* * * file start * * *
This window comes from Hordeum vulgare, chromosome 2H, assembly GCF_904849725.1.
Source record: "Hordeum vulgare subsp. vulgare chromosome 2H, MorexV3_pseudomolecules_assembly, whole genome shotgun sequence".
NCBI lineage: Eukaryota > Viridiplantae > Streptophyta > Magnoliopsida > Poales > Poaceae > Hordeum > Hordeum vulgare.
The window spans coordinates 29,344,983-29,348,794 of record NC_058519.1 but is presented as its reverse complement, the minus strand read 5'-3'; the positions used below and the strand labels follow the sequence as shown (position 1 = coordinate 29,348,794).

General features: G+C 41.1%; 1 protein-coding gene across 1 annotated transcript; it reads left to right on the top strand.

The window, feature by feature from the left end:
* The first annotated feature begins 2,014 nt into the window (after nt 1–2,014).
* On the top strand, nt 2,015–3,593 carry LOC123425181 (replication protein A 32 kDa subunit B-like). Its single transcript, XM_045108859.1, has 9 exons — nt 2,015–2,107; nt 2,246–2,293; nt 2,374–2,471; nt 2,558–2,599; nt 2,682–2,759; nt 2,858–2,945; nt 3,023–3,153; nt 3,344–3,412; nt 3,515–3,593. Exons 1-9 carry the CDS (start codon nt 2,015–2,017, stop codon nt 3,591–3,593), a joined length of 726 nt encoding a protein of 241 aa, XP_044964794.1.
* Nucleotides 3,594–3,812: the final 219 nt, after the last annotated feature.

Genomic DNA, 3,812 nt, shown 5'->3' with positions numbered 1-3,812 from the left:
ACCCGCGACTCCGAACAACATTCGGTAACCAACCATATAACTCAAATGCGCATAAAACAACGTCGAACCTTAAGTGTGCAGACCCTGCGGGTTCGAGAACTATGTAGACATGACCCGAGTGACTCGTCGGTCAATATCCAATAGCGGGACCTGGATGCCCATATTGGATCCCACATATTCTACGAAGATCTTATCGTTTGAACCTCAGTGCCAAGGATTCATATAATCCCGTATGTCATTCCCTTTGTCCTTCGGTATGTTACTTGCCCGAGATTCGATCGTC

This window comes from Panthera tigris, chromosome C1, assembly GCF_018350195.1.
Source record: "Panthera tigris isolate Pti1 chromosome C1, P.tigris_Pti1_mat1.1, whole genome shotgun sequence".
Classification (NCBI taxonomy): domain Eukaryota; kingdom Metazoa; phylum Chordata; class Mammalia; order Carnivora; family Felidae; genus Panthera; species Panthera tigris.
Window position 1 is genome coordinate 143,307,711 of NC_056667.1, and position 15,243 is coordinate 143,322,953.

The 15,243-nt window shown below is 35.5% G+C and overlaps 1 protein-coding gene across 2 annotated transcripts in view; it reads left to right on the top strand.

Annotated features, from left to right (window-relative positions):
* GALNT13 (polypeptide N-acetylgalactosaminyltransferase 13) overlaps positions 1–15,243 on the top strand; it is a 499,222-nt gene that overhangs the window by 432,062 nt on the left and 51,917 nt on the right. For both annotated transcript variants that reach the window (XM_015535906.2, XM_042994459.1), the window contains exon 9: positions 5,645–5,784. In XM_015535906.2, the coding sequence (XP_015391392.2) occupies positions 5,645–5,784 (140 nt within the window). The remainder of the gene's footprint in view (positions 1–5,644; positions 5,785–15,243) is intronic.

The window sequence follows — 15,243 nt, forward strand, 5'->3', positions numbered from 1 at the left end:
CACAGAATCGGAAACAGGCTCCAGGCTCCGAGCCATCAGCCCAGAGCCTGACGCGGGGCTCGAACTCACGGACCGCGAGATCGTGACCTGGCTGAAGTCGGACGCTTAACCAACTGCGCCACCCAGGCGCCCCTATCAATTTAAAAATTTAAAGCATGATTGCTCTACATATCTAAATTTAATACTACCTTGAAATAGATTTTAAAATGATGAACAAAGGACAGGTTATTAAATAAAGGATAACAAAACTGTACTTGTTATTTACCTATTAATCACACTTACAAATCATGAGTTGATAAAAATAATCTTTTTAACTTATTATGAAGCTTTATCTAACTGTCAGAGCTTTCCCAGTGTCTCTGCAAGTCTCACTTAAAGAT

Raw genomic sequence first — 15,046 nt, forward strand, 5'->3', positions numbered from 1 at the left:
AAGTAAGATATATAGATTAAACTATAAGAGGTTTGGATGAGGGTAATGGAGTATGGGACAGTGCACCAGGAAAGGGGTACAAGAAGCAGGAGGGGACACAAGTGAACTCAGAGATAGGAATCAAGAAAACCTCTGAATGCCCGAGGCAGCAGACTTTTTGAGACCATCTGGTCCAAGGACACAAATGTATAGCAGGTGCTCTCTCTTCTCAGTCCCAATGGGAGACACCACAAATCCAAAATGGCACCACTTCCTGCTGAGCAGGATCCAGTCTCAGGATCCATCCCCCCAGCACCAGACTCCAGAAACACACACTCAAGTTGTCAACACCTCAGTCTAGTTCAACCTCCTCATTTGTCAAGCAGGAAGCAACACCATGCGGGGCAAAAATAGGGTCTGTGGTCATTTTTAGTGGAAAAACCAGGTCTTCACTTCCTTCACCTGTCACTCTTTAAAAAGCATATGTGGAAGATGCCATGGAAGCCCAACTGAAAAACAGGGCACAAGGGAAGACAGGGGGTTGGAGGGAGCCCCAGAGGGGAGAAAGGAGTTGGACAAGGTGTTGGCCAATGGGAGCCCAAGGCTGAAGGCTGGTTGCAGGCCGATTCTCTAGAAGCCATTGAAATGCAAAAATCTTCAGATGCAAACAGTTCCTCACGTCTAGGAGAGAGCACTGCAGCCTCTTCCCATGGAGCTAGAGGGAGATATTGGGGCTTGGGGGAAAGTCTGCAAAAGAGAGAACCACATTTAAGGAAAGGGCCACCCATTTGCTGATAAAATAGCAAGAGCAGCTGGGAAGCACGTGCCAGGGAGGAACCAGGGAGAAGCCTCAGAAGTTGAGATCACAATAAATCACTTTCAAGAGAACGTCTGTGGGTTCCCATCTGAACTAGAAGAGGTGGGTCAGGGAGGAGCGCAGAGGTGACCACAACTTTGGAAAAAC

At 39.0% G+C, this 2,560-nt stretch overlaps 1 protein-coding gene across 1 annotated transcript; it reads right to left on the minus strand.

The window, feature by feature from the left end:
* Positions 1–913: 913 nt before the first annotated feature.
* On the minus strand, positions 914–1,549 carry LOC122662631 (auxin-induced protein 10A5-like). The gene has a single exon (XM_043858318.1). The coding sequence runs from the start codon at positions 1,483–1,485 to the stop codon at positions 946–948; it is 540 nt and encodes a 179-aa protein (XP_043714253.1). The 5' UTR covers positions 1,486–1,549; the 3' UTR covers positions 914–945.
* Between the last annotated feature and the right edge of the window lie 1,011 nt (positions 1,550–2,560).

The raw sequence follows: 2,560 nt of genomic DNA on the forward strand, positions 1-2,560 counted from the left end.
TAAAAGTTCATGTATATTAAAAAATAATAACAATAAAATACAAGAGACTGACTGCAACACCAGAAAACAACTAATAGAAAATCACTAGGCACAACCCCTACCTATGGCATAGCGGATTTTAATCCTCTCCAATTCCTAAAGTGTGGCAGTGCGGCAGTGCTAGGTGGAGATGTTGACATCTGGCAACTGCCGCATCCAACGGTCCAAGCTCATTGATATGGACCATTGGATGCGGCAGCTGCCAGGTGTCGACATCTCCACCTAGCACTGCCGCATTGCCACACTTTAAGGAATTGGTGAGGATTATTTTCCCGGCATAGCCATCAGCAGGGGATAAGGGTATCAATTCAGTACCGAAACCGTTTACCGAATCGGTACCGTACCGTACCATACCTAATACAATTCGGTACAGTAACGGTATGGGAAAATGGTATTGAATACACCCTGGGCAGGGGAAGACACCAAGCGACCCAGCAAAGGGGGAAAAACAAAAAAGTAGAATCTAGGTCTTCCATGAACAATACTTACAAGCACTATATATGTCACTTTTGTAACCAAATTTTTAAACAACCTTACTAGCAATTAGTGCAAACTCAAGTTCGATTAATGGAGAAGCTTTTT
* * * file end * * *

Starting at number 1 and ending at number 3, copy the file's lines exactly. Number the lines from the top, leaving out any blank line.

This window comes from Hordeum vulgare, chromosome 2H, assembly GCF_904849725.1.
Source record: "Hordeum vulgare subsp. vulgare chromosome 2H, MorexV3_pseudomolecules_assembly, whole genome shotgun sequence".
NCBI lineage: Eukaryota > Viridiplantae > Streptophyta > Magnoliopsida > Poales > Poaceae > Hordeum > Hordeum vulgare.